Thursday, August 20, 2015

The Challenge: Microhistory

If you’re like me then your primary drive to read is to lose yourself in another world and that typically has me reaching for fiction.  So when one of the categories for the BookRiot Read Harder Challenge was to read a Microhistory I was a little thrown.  First of all, obviously a nonfiction category.  Second, uhm what’s a Microhistory?

Microhistory is the intensive historical investigation of a well-defined smaller unit of research (most often a single event, the community of a village, or an individual).

Since I knew this was going to be a stretch for me I immediately began researching Books went to Warpossibilities.  I found a few options that sounded somewhat interesting and then discovered When Books Went to War by Molly Guptill Manning.  Slam Dunk, it’s a book about books.

During World War II boredom was a problem for the troops.  Wars come with significant downtime and pre-internet/Television you could go a little stir crazy.  When the problem first became apparent during training here in the States, Librarians around the country organized a massive book drive to restock Fort libraries.  While it helped, the books were hardback and didn’t travel well.  They also struggled to collect books the soldiers were interested in reading. 

To get books that could easily travel with the soldier, Armed Service Edition were born.

Armed Services Editions (ASEs) were small, compact, paperback books printed by the Council on Books in Wartime for distribution within the American military during World War II.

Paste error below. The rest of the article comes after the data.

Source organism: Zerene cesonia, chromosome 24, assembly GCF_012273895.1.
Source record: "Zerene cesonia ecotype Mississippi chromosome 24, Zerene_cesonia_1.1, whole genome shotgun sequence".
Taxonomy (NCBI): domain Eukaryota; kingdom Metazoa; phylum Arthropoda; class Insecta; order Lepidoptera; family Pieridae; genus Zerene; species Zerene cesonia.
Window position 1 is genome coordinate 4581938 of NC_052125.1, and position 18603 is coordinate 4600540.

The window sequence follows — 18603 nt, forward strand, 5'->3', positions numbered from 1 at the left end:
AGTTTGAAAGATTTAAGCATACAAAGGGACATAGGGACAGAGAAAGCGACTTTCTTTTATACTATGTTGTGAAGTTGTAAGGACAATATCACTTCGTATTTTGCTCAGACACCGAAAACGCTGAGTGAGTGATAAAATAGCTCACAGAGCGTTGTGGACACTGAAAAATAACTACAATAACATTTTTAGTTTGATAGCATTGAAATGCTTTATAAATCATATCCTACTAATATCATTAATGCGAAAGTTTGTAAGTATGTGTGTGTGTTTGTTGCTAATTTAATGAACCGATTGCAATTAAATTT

Working with the major book publishers, two versions of ASE’s were created each designed to fit into a uniform shirt or pant pocket.  By the time the war was over, more than 1200 titles had been printed.  During WW2 Hitler burned 100 million books.  The US printed 120 Million.

Just a few fun facts about the ways these books impacted life post war:  The Great Gatsby was a failure until it was revived as an ASE.  Most of us never would have read it.  Post war soldiers were readers.  They came back very prepared to take advantage of the GI Bill and get college educations.  And third the Mass Market Paperback book market was born, making books more accessible to more people.

This ended up being the third challenge I completed this year, and eight months later I still bring it up if the opportunity arises in conversation (yeah I’m that person). This book is the perfect example of why I’m doing the Read Harder Challenge – I loved it, but never would have read it without the Challenge.


  1. Woohoo! I understood microhistory to be more of a in-depth look at one small thing (I saw examples of the history of salt) rather than something big-picture like the history of a war or the Great Depression or something. I dunno, I found it kind of tricky since academic historians tend to write what in pop history is probably considered a microhistory and to me that is just history. Oh well, thing you ponder over when you have a useless MA in history.

    I wasn't really into either of my choices for this category (one of which I DNFed), but it did get me to finally read a book I have had on my TBR for like 3 years.

    1. My choice is probably a little bit of a stretch for a microhistory, but I pretty sure it counts or at least it was suggested in the Microhistory discussion on GRs and someone else said it counts - I'm going with it.

      Cleaning out old TBR books is always good.